Despite public concerns about youth crime, particularly in schools, research has shown that policies based on incapacitation theory have failed utterly to affect crime rates. In fact, while youth crime rates have fallen significantly over the last 30 years, they have continued to plummet despite recent trends towards community-based alternatives (e.g., the ‘Missouri Model’). The evidence suggests that not only do punitive disciplinary approaches often fail they are also unnecessary. It is particularly troubling, then, to consider the police presence and draconian disciplinary measures that have increasingly found their way into America’s schools.
Schools typically have rules forbidding mobile phone use, profanity and the like. Taken at face value, these rules seem sensible and necessary to ensure order. However, when combined with broad zero-tolerance policies that often mandate inordinately harsh punishments like suspension or even expulsion from school for trivial infractions, breaking such rules can have dire consequences.
For example, a student suspended from classes for several weeks as a result of disruptive behavior may have significant trouble completing missed coursework upon returning to school. Additionally, the youth may well be unsupervised during their suspension. Here, the possibility of gang involvement or exposure to other negative influences can be significant. Youth of color and/or lower socioeconomic status are at particularly high risk in this respect.
Critically, there is often little investigation of causal factors behind students’ “aberrant” behaviors. Many youth act out as a response to previous trauma — sometimes within their families — or as a result of undiagnosed learning disabilities. In such instances, sending them home and keeping them from their studies for weeks at a time seems entirely counterproductive, aggravating rather than mitigating the problems at hand.
Even more disturbing, children are now sometimes subjected to arrest, physical restraint, and even the use of tear gas and pepper spray by police officers and security guards in schools. Media and researchers have identified these trends and the related school-to-prison pipeline, in which troubled and disadvantaged youth are singled out and schooled for a future in prison rather than university or the trades. Actions once viewed as minor transgressions—normal, if annoying, examples of adolescent socialization—have now been criminalized.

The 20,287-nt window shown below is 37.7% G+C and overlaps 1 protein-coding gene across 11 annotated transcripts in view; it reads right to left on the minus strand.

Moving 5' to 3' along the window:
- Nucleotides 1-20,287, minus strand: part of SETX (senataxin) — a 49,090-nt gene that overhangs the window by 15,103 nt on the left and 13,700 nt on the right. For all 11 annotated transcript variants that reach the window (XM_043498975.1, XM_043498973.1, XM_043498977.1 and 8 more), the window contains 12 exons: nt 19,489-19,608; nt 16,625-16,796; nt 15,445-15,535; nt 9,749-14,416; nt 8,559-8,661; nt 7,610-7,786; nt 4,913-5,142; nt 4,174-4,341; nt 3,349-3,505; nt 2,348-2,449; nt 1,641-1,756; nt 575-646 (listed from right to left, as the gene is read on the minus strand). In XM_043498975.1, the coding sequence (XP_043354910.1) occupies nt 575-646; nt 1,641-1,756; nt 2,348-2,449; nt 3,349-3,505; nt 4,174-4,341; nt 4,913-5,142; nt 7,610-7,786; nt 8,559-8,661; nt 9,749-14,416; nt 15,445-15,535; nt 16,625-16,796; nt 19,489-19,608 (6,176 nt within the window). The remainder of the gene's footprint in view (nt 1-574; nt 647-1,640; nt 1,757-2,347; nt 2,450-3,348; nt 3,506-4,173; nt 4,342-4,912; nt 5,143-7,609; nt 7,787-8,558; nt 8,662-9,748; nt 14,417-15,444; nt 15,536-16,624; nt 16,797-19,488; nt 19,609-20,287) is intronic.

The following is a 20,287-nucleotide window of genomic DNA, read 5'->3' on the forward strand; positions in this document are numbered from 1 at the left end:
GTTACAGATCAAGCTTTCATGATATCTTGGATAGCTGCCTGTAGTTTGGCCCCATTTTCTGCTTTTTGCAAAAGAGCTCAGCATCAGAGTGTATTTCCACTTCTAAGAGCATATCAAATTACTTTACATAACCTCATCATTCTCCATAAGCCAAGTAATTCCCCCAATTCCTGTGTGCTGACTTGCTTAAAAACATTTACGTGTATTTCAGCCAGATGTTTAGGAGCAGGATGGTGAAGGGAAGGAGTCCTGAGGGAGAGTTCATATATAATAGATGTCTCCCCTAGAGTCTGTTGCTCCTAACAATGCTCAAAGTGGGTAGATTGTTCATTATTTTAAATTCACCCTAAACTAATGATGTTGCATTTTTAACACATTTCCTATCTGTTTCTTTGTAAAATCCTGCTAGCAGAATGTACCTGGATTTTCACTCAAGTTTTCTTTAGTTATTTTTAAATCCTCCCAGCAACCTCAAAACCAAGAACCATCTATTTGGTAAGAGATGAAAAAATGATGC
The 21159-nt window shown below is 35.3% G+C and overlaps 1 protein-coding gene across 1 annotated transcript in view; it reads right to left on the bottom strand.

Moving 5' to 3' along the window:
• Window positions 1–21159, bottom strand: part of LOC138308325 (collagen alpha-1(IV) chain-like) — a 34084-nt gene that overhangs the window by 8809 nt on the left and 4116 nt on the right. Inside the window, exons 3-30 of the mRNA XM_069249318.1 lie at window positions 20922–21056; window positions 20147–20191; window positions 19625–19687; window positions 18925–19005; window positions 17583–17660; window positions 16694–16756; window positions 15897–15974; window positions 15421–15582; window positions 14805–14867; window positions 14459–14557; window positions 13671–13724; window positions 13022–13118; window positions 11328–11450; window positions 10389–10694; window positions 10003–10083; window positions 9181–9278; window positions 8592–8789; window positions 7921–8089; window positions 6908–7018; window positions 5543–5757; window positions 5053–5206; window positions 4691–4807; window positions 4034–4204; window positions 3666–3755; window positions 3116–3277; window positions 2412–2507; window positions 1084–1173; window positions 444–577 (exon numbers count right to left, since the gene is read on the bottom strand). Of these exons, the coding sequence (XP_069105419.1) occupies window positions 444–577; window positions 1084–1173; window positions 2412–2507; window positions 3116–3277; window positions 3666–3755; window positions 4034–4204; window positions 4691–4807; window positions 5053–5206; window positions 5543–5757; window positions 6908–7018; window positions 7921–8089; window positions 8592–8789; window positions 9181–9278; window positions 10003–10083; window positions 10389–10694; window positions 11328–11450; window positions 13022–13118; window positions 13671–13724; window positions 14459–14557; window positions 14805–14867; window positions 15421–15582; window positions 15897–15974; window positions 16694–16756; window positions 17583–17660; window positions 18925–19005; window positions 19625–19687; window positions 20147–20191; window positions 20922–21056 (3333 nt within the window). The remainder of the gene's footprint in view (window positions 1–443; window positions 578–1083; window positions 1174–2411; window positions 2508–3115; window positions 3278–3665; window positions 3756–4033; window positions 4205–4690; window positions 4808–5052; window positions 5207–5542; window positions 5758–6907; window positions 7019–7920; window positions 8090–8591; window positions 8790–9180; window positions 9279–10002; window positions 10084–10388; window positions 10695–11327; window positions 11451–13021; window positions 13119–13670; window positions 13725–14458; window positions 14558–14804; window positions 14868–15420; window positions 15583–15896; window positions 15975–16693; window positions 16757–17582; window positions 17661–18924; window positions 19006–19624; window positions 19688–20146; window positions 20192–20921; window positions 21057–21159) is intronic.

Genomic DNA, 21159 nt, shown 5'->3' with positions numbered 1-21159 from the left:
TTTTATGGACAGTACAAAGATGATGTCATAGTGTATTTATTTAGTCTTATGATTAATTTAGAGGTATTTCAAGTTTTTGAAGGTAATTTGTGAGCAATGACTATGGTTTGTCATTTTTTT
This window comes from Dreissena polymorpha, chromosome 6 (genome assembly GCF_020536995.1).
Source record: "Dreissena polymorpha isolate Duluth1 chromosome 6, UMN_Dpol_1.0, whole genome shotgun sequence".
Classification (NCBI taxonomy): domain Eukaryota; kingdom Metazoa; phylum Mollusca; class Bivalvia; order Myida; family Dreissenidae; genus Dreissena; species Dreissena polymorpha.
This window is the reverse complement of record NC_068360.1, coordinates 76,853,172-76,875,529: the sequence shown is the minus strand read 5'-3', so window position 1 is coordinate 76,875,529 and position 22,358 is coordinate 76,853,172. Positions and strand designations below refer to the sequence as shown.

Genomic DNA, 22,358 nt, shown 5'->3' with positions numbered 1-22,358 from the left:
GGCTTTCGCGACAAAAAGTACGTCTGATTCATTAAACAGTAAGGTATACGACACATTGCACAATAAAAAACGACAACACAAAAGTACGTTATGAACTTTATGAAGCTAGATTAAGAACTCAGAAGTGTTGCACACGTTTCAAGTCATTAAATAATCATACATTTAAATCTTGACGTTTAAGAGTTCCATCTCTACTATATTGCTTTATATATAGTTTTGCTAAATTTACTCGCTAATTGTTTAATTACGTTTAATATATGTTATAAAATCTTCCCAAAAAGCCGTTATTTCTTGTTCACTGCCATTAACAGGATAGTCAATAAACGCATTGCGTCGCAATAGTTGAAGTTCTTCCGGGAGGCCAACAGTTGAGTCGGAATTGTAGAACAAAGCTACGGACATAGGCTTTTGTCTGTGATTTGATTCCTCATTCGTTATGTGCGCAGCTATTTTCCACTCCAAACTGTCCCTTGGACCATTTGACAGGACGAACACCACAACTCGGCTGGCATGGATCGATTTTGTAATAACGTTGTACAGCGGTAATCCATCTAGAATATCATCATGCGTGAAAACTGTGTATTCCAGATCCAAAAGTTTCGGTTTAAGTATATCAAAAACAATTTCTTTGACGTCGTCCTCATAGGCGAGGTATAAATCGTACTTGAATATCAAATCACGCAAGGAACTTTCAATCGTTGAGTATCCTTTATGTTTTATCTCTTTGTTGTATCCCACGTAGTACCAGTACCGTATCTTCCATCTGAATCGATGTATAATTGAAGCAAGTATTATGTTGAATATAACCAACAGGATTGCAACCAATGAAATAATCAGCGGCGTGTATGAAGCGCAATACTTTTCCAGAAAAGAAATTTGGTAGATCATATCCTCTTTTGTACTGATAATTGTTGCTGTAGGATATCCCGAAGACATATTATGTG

Given this untenable situation, it is imperative that other less punitive and more effective strategies for dealing with troubled (or merely troublesome) youth be explored and implemented. These strategies should aim to explicitly benefit students, their schools, and their communities in the long term.
- Less formal mediation is a practical alternative to law enforcement involvement or strict, zero-tolerance responses to misbehavior.
- Academic evaluations should be used to generate individualized plans to address students’ unique needs (e.g., learning disabilities or developmental deficiencies.)
- In addition to identifying students struggling with mental health issues, school social workers and psychologists can work to unmask and address conflicts or instabilities in students’ homes. Recent studies of trauma-informed care support such efforts.
In line with this thinking, California has made significant progress this year with the passage of four bills aimed primarily at keeping at-risk youth in school and out of the criminal justice system. Notably, the legislation calls for community service and other restorative disciplinary tactics to be tried before administrators may suspend students. As well, schools will no longer be able to routinely deny enrollment to youth who have had previous trouble with the law.
While suspension and expulsion can appeal to harried administrators and teachers as “quick fixes” for visible disciplinary problems, the potential collateral negative consequences and costs of these sanctions are clear. It is common knowledge that the less education a person has, the less money that person is likely to earn over their lifetime. Where unaddressed social or psychological co-factors exist, the probability of lower wages—and potential reliance on public funds—seems even greater as troubled youth transition to adulthood.
Finally, consider the expense of incarcerating someone over time versus providing them with needed support early on that could very well keep them out of the criminal justice system to begin with. Clearly, the smart money is on keeping kids—even troubled ones—in class and ensuring they graduate. It is imperative, then, to reframe students’ negative behaviors as just that: childish behaviors that can be addressed, changed, and grown out of; not crimes that must be punished.
The NAACP launched an online petition this week, inviting people to lend their names to a campaign to end the use of pepper spray on students in Birmingham, Al. public schools.